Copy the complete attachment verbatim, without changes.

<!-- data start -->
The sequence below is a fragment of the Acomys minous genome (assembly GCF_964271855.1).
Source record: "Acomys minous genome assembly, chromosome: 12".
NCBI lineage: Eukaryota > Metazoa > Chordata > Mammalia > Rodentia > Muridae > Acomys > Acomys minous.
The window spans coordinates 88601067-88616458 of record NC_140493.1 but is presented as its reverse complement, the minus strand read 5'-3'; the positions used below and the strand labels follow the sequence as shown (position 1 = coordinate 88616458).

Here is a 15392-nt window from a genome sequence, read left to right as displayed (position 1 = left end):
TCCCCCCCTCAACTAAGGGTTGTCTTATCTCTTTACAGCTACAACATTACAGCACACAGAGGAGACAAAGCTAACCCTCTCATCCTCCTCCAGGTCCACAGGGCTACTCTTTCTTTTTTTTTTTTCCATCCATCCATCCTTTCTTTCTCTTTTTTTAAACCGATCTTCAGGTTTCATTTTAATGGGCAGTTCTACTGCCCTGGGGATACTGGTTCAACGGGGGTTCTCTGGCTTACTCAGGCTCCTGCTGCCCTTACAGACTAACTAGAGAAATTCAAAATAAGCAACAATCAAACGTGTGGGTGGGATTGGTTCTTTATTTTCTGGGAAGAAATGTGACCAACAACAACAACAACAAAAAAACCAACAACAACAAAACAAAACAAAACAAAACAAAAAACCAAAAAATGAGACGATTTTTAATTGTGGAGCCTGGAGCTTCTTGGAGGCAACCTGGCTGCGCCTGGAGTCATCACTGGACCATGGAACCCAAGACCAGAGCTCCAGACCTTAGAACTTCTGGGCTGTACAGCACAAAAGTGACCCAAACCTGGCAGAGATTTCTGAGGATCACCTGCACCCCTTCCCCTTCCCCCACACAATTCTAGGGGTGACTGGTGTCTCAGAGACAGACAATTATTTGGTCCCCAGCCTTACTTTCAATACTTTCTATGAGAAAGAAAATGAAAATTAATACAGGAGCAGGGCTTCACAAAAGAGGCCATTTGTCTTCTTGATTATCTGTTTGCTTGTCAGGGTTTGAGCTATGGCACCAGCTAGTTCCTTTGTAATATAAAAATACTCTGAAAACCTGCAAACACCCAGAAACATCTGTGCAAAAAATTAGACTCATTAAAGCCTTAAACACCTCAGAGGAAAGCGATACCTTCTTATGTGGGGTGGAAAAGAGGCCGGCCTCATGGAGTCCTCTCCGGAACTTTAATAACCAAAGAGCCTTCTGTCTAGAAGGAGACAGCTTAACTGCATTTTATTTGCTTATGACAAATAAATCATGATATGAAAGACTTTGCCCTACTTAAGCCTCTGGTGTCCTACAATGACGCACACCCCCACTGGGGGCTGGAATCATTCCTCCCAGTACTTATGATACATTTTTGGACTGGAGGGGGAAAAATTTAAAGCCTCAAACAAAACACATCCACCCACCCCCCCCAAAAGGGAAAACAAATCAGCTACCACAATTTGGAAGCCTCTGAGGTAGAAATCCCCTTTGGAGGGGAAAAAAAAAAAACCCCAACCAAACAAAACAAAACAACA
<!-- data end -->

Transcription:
The sequence below is a fragment of the Acomys minous genome (assembly GCF_964271855.1).
Source record: "Acomys minous genome assembly, chromosome: 12".
NCBI lineage: Eukaryota > Metazoa > Chordata > Mammalia > Rodentia > Muridae > Acomys > Acomys minous.
The window spans coordinates 88601067-88616458 of record NC_140493.1 but is presented as its reverse complement, the minus strand read 5'-3'; the positions used below and the strand labels follow the sequence as shown (position 1 = coordinate 88616458).

Here is a 15392-nt window from a genome sequence, read left to right as displayed (position 1 = left end):
TCCCCCCCTCAACTAAGGGTTGTCTTATCTCTTTACAGCTACAACATTACAGCACACAGAGGAGACAAAGCTAACCCTCTCATCCTCCTCCAGGTCCACAGGGCTACTCTTTCTTTTTTTTTTTTCCATCCATCCATCCTTTCTTTCTCTTTTTTTAAACCGATCTTCAGGTTTCATTTTAATGGGCAGTTCTACTGCCCTGGGGATACTGGTTCAACGGGGGTTCTCTGGCTTACTCAGGCTCCTGCTGCCCTTACAGACTAACTAGAGAAATTCAAAATAAGCAACAATCAAACGTGTGGGTGGGATTGGTTCTTTATTTTCTGGGAAGAAATGTGACCAACAACAACAACAACAAAAAAACCAACAACAACAAAACAAAACAAAACAAAACAAAAAACCAAAAAATGAGACGATTTTTAATTGTGGAGCCTGGAGCTTCTTGGAGGCAACCTGGCTGCGCCTGGAGTCATCACTGGACCATGGAACCCAAGACCAGAGCTCCAGACCTTAGAACTTCTGGGCTGTACAGCACAAAAGTGACCCAAACCTGGCAGAGATTTCTGAGGATCACCTGCACCCCTTCCCCTTCCCCCACACAATTCTAGGGGTGACTGGTGTCTCAGAGACAGACAATTATTTGGTCCCCAGCCTTACTTTCAATACTTTCTATGAGAAAGAAAATGAAAATTAATACAGGAGCAGGGCTTCACAAAAGAGGCCATTTGTCTTCTTGATTATCTGTTTGCTTGTCAGGGTTTGAGCTATGGCACCAGCTAGTTCCTTTGTAATATAAAAATACTCTGAAAACCTGCAAACACCCAGAAACATCTGTGCAAAAAATTAGACTCATTAAAGCCTTAAACACCTCAGAGGAAAGCGATACCTTCTTATGTGGGGTGGAAAAGAGGCCGGCCTCATGGAGTCCTCTCCGGAACTTTAATAACCAAAGAGCCTTCTGTCTAGAAGGAGACAGCTTAACTGCATTTTATTTGCTTATGACAAATAAATCATGATATGAAAGACTTTGCCCTACTTAAGCCTCTGGTGTCCTACAATGACGCACACCCCCACTGGGGGCTGGAATCATTCCTCCCAGTACTTATGATACATTTTTGGACTGGAGGGGGAAAAATTTAAAGCCTCAAACAAAACACATCCACCCACCCCCCCCAAAAGGGAAAACAAATCAGCTACCACAATTTGGAAGCCTCTGAGGTAGAAATCCCCTTTGGAGGGGAAAAAAAAAAAACCCCAACCAAACAAAACAAAACAACA